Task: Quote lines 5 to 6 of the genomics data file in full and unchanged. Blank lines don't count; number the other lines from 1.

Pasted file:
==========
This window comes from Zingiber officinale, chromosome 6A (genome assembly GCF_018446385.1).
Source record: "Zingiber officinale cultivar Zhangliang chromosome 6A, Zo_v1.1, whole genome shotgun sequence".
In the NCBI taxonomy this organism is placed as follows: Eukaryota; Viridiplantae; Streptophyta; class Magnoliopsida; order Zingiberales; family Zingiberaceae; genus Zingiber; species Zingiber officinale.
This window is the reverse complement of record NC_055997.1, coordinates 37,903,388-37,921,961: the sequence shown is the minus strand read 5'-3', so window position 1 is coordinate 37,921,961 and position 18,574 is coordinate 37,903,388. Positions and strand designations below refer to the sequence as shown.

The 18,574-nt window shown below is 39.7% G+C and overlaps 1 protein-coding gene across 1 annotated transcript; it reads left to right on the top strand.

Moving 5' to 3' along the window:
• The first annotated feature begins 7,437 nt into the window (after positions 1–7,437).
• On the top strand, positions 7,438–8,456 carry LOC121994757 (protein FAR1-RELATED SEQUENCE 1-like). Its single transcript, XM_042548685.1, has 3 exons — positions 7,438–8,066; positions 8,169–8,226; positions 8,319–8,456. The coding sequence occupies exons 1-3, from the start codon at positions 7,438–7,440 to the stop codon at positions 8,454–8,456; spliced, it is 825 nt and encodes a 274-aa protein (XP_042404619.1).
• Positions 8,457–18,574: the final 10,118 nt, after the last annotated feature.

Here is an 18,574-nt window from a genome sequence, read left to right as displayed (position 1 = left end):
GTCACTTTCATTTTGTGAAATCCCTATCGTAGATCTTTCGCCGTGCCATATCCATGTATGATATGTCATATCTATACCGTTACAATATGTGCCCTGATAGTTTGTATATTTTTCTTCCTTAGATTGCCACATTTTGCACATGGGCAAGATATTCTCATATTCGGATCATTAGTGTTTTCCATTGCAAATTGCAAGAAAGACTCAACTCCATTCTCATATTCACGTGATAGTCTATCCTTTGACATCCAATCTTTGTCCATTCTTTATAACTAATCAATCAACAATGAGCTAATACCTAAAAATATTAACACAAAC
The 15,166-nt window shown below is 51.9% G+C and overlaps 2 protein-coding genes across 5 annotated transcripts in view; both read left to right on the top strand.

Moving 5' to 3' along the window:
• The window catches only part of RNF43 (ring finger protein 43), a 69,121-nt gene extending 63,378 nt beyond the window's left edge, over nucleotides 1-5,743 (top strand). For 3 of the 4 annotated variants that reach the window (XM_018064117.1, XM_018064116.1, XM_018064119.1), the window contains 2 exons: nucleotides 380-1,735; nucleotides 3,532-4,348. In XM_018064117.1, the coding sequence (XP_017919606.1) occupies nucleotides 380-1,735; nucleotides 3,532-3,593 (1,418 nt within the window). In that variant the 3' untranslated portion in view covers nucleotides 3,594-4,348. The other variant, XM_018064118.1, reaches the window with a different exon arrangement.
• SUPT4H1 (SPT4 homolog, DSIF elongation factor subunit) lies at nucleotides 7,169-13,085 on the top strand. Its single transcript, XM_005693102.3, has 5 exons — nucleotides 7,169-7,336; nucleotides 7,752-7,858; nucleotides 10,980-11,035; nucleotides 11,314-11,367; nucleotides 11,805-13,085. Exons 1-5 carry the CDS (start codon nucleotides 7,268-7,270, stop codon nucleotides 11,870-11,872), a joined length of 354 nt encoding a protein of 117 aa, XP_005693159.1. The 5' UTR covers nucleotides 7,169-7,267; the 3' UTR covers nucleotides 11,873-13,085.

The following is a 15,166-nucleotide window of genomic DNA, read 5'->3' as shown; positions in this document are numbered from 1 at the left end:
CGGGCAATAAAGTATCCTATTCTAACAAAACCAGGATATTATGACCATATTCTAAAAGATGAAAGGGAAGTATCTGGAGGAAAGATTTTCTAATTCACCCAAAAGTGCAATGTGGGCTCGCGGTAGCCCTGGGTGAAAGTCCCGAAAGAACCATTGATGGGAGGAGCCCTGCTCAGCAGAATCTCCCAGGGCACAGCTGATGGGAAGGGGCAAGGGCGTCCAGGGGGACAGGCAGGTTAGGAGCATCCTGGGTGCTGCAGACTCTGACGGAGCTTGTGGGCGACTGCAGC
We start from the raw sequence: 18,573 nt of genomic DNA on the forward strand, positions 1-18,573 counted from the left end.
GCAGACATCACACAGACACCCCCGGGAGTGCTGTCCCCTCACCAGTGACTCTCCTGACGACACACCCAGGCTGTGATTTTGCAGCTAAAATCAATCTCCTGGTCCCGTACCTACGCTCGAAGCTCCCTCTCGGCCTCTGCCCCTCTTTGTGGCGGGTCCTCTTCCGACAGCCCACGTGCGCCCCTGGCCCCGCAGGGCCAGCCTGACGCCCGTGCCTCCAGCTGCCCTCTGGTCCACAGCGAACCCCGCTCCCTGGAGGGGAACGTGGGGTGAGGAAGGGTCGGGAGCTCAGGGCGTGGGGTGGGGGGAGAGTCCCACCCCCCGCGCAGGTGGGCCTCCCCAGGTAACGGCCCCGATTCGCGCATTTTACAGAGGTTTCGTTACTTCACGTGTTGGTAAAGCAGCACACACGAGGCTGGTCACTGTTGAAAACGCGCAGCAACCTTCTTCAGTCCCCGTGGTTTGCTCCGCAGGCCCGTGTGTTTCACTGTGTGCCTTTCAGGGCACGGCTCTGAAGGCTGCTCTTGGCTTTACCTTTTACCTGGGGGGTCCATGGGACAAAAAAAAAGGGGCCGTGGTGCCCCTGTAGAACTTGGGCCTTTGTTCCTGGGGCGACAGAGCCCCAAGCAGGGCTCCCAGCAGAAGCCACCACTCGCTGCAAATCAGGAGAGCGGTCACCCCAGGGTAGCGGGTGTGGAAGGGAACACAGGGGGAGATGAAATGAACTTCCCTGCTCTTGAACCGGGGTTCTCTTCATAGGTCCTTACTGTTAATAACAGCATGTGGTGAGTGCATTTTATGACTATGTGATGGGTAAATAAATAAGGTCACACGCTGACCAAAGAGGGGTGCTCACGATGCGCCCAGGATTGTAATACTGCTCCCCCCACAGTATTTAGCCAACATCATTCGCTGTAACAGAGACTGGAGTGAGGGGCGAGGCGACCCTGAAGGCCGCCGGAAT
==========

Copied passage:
The 18,574-nt window shown below is 39.7% G+C and overlaps 1 protein-coding gene across 1 annotated transcript; it reads left to right on the top strand.

Moving 5' to 3' along the window: